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looking beyond borders

foreign policy and global economy

Archive for the tag “protests”

What The Iran Protests Were Not

Recent protests in numerous Iranian cities and towns caught the world by surprise, and embarrassed Iran’s government and ruling political establishment. But the expectation that the protests would escalate into a popular uprising and unravel the Islamic Republic did not come to pass. Iran’s rulers could take heart from that, but they cannot avoid the broader debates about the future of the Iranian economy and politics that the protests have set in motion.

Read Here – The Atlantic

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Any New Upheaval In Iran Has Far-Reaching Implications

Any new upheaval in Iran has far-reaching implications in the short term for the nuclear deal, and in the longer term for regional stability (Syria, Lebanon and Yemen) and regional power relationships (Saudi Arabia, Iraq). At best, social ferment could herald a new discussion – at worst, it would descend into a fight: about what sort of country Iran wants to be, and how religion and the state might reach a new accommodation.

Read Here – Independent

That Square In Beijing

It was a massacre. Most of the carnage occurred not in the Square or right around it, but in the western-approaching streets that led to the Square. I viewed the videotapes of bloody bodies that came in with camera crews, and I made phone calls to local hospitals and to the Chinese Red Cross. We kept a running tally of the number of dead, which had reached 2,600 before everyone was ordered to stop talking to us.

Read Here – The Atlantic

The Unmaking Of Bangladesh

This week, the judges of Bangladesh’s International Crimes Tribunahave issued yet more guilty verdicts against leaders of the Jamaat-e-Islami party for crimes committed during the country’s war of independence in 1971. Underscoring this energy are new prosecutions against foreign nationals of Bangladeshi origin who are effectively being tried in absentia. As elections are on the horizon for Bangladesh, it is no surprise then that the government is keen to expedite this process quickly. The question is, at what cost to justice and national unity?

Read Here – Al Jazeera

China’s Economic Slowdown: How Much Can Beijing Tolerate?

To be sure, Chinese leaders would prefer balanced high growth to low growth. However, the current leadership is aware of the enormous risks of allowing highly distorted growth to continue. Since 2008, Beijing has maintained growth with a massive injection of credit, much of it invested in speculative real estate, excessive industrial capacity, and infrastructure with dubious financial viability. Continuing this disastrous policy would imperil the political future of new Chinese leaders, particularly Xi Jinping and Li Keqiang, who will be up for reappointment in 2017.

Read Here – The Diplomat

Egyptian Coup and Fate Of Political Islam

In his, Dictionary of Political Thought, the noted political philosopher, Roger Scruton, defines a coup d’etat as “a change in government by force resulting in a change of constitution, and brought about by those who already hold some form of power whether military or political. The institution of a coup thereby transforms the terms on which their office is held from a public trust into a private possession”.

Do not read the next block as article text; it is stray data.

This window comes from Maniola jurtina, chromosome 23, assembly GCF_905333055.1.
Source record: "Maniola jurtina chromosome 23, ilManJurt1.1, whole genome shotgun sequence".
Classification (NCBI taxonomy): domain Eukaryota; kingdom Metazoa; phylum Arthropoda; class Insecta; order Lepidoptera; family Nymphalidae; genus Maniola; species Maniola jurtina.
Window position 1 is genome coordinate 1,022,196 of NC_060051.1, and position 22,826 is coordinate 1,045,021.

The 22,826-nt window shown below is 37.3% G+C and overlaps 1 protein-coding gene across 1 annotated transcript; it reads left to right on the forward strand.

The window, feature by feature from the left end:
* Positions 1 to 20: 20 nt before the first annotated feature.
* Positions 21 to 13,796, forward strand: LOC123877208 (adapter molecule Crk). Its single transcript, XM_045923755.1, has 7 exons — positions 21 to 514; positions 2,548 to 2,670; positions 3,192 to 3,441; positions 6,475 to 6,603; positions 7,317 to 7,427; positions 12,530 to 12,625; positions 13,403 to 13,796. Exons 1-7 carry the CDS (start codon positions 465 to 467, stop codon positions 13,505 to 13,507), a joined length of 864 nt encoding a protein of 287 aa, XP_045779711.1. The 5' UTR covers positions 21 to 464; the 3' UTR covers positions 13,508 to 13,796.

Read Here – Al Jazeera

Arab Spring: An Economic Protest

Two years ago, the West thought it recognised what was happening in the Arab world: people wanted democracy, and were having revolutions to make that point. Now, recent events in Egypt have left many open-mouthed. Why should the generals be welcomed back? Why should the same crowds who gathered in Tahrir Square to protest against the old regime reconvene to cheer the deposing of their elected president? Could it be that the Arab Spring was about something else entirely?

Read Here – The Spectator

China’s Experimentation Of Its Tibet Policy

Reports that Beijing is “experimenting” with its Tibet policy have surfaced recently, with suggestions that it was lifting – unofficially at least – a decades-old ban on the Dalai Lama’s image in certain ethnic Tibetan regions.

Read Here – The Diplomat

Egypt’s Soft Coup Fraught With Risks

It does not resolve the fierce social and political struggles that have unfolded in Egypt in the two years since the removal of Hosni Mubarak. Instead, this latest turn is likely to further polarise Egyptians, already bitterly divided over the identity of the state and the role of the sacred in the political. And it undermines respect for both, the peaceful transfer of power and for institutional procedures and rules.

Read Here – Gulf News

Egypt’s Morsi And His Blunders

Mohammed Morsi, a member the Muslim Brotherhood’s political wing, the Freedom and Justice Party, was sworn in as Egypt’s president on June 30, 2012. One year later, an unprecedented number of Egyptians have taken to the streets across the country to demand the resignation of the first democratically elected president Egypt has ever known. Morsi’s presidency has been beset by stumbles, mass protests, and missed opportunities.

Read Here – Businessweek

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